Burma

Burma’s Electricity Demand Predicted to Nearly Double By 2020

By Kyaw Hsu Mon 17 November 2016

RANGOON — Demand for electricity consumption in Burma could double over the next four years, the Asian Development Bank (ADB) and government officials have predicted.

Electricity consumption throughout Burma is limited to 2,500 megawatts per day, while total production is 4,500 megawatts from both hydropower and thermal power production. The commercial capital of Rangoon accounts for more than half of the country’s total consumption.

“There are high and low electricity demand forecasts for Myanmar in 2020. The high case would be if it reached 4,531 megawatts, while the low case could be if it reached 3,862 megawatts per day for the whole country,” Bui Duy Thanh, the ADB’s senior energy economist told the Irrawaddy on Thursday at the 4th Myanmar Power Summit in Rangoon.

In the ADB’s 20-year forecast, demand for electricity in Burma could reach 14,542 megawatts per day by 2030, or it could cap at 9,100 megawatts.

“The Ministry of Energy is responsible for working to meet these demands in the forecasted years, but actually we don’t know if the ministry can meet them or not,” Bui Duy Thanh said.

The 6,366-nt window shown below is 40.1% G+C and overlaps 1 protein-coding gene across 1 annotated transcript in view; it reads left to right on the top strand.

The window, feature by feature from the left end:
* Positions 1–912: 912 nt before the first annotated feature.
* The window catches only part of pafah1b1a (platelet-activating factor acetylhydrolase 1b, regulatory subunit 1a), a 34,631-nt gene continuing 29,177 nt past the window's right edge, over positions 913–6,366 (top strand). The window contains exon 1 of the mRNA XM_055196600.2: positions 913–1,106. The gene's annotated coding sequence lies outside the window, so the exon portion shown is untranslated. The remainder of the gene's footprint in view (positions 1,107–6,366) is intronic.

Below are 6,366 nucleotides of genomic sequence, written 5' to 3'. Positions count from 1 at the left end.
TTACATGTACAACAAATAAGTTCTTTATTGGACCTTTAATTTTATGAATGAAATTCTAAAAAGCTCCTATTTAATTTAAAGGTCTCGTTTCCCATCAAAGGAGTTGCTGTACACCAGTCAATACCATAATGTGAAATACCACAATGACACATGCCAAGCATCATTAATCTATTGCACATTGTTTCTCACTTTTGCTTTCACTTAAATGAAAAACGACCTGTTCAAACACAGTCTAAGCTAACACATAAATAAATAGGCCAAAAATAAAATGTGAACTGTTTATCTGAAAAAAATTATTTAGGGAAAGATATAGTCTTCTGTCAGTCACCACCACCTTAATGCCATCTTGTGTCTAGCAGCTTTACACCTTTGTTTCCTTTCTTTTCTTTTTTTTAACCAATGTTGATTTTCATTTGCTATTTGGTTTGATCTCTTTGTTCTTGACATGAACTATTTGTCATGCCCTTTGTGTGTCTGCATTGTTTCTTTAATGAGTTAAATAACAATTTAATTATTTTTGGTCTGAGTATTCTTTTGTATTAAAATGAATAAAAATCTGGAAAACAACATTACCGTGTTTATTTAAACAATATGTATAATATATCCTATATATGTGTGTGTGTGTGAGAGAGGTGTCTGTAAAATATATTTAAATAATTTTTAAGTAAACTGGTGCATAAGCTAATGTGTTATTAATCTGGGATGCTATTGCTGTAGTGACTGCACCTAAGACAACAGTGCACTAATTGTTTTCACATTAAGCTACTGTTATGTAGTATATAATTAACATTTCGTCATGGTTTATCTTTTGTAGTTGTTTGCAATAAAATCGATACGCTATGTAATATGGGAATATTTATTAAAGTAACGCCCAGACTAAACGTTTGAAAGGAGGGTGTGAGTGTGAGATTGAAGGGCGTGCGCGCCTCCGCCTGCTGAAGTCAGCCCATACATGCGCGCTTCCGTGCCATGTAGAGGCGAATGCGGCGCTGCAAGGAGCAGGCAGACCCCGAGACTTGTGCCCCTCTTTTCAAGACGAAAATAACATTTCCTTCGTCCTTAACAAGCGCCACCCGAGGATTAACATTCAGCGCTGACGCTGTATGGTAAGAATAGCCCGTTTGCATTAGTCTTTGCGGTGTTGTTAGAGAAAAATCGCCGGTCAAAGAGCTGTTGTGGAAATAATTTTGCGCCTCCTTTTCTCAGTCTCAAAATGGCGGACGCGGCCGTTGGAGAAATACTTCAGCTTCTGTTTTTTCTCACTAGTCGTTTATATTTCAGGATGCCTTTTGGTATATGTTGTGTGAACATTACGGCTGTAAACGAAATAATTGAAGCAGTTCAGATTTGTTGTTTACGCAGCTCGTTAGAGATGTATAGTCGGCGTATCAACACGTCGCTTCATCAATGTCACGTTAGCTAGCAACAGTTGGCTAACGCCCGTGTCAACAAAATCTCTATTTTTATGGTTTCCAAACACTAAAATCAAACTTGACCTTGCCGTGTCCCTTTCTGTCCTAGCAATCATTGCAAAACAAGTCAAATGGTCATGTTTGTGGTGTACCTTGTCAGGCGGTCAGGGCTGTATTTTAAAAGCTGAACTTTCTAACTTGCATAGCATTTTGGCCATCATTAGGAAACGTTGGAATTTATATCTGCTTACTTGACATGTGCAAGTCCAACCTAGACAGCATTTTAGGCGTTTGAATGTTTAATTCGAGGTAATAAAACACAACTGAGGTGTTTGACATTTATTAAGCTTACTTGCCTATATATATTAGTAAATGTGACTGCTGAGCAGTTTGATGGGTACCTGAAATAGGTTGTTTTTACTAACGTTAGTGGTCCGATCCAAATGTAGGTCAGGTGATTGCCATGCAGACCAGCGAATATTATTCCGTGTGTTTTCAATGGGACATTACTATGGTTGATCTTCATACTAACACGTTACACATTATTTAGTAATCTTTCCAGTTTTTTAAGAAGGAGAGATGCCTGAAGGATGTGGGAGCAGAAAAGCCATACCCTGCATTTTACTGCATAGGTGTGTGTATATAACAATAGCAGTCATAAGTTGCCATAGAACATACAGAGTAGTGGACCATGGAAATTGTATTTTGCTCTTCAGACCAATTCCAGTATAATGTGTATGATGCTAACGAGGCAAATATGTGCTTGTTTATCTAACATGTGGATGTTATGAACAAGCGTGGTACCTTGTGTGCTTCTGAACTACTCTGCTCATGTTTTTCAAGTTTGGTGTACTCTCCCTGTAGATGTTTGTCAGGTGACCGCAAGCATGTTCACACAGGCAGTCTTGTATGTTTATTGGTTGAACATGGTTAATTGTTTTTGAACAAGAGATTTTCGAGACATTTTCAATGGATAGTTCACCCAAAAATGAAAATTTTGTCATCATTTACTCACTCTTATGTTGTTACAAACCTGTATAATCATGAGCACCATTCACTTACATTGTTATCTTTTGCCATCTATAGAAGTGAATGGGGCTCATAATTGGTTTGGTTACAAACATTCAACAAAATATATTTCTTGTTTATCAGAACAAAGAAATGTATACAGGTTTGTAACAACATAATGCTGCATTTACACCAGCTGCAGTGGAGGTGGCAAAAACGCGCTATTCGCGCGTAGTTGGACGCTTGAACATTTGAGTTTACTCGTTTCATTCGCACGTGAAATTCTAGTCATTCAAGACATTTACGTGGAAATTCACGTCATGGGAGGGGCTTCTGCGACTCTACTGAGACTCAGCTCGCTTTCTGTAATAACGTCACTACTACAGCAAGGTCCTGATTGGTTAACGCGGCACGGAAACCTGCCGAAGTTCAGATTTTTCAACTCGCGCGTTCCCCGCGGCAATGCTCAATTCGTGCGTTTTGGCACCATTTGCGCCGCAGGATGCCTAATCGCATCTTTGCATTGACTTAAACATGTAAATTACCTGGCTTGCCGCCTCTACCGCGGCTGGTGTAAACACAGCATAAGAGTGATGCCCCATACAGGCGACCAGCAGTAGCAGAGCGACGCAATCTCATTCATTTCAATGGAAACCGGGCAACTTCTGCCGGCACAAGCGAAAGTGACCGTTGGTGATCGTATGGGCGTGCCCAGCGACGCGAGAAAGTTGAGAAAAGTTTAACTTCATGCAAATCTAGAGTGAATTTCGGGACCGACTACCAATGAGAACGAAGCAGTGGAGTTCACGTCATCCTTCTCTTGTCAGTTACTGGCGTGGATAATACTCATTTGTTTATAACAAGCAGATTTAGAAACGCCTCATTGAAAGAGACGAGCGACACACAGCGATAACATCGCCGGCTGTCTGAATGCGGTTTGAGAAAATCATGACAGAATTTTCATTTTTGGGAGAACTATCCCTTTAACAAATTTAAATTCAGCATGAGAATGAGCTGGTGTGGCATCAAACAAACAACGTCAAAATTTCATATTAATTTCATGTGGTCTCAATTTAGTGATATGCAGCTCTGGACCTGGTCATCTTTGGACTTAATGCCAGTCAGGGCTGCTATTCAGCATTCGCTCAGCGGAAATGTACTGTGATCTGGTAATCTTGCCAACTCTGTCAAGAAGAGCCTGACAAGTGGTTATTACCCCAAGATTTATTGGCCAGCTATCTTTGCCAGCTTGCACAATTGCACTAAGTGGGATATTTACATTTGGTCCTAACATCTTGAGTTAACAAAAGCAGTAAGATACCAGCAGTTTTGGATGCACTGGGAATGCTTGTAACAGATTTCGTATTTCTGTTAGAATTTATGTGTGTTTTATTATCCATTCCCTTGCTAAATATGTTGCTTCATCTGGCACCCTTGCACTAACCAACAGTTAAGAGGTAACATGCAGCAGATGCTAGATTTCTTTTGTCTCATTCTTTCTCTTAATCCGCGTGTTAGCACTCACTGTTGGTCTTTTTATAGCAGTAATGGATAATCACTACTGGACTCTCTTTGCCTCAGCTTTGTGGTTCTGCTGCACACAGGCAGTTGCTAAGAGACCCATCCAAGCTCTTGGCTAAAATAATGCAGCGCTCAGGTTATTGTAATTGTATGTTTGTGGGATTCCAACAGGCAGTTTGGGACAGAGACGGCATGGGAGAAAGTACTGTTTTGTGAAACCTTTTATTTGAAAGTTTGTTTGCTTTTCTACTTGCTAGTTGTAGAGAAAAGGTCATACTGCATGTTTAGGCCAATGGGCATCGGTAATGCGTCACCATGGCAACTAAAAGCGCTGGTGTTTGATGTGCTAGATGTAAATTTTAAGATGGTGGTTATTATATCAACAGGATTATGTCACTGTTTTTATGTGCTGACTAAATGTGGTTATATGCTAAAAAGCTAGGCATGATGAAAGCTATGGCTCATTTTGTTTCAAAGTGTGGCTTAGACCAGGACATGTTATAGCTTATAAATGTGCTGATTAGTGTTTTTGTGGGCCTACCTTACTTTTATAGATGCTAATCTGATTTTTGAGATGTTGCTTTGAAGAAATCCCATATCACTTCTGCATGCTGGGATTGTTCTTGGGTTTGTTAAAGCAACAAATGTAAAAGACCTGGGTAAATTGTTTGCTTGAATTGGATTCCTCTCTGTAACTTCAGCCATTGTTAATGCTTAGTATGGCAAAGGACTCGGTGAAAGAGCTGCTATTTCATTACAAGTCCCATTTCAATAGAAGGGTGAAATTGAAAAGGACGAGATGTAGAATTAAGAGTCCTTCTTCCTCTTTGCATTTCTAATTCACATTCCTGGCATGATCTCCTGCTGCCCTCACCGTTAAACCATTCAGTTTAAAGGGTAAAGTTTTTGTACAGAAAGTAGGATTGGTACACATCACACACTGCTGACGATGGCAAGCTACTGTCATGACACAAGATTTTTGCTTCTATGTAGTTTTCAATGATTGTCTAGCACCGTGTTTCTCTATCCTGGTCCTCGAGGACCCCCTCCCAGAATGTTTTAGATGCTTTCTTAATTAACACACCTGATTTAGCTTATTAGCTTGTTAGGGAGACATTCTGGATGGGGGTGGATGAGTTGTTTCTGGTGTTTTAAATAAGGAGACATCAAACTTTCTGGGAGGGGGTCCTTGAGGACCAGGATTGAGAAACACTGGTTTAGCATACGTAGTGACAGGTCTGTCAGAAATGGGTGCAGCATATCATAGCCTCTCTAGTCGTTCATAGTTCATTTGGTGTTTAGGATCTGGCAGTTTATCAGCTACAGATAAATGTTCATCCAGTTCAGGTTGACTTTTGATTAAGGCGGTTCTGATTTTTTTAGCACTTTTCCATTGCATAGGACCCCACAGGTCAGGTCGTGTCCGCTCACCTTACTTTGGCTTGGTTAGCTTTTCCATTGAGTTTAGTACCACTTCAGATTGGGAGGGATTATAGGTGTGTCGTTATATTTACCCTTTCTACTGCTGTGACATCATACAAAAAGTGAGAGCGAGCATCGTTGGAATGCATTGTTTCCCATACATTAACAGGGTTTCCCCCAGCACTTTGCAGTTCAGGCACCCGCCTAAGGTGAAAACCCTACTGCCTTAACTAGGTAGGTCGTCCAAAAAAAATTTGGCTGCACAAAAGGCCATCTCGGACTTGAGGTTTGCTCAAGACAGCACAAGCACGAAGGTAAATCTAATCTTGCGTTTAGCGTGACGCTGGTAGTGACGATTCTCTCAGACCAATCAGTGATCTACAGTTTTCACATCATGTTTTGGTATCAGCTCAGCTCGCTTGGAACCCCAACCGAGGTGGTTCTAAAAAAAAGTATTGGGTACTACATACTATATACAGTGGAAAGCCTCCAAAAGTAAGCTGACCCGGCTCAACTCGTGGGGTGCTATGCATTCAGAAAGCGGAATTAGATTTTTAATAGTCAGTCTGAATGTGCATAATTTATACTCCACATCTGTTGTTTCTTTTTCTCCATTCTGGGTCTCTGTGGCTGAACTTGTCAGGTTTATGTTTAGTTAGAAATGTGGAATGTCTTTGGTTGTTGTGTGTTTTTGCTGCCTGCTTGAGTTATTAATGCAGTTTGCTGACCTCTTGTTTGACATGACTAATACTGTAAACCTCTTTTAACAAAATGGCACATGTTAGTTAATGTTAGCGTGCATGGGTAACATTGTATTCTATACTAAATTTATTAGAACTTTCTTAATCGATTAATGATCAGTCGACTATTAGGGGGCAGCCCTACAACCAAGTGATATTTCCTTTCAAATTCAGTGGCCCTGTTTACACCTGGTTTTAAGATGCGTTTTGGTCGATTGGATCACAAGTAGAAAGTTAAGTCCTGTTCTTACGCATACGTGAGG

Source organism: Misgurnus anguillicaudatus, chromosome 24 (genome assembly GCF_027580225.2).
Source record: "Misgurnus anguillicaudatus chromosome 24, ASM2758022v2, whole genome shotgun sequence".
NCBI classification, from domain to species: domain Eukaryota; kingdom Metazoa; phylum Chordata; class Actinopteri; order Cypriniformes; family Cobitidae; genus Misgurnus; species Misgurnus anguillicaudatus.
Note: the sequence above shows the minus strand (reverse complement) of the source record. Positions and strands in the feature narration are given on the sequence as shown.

There are many limitations in transmitting electric power to consumers in Burma. National grid lines, for example, are old and infrastructure is lacking.

“The Ministry will have to look at system reform,” he said, taking the position that more private sector involvement is needed in order to meet the forecasted demands. The ADB estimates that US$27 to 30 billion is required for generating electricity, $6 to 10 billion for strengthening the transmission and distribution network, and $6 to 7 billion for electrification in rural areas.

U Yan Lin, chief engineer of the Yangon Electricity Supply Corporation, told The Irrawaddy that the increasing demand could be met if the electricity production rate increases through new generating sources—not only hydropower and thermal power.

“The consumption rate is increasing at least 15 percent each year, so if we can produce more power through new sources, it can be met,” he said of the demands.

U Yan Lin pointed out that Burma’s biggest hydropower project, the Yeywa dam in Mandalay Division, produces less than 800 megawatts of electricity per day.

He also feels that the current production capacity of 4,500 megawatts per day will be insufficient once more foreign direct investment comes to the country.

“Most questions that foreign investors are asking us are related to whether we can supply power or not, but we can’t still guarantee this so far,” U Yan Lin explained.

In Burma, an estimated 70 percent of electricity is produced through hydropower, while thermal power plants make up much of the remainder.

Turkey’s Karpower is planning to sail a power barge to Burma in April capable of producing 300 megawatts of electricity per day through the use of natural gas and residual fuel oil.

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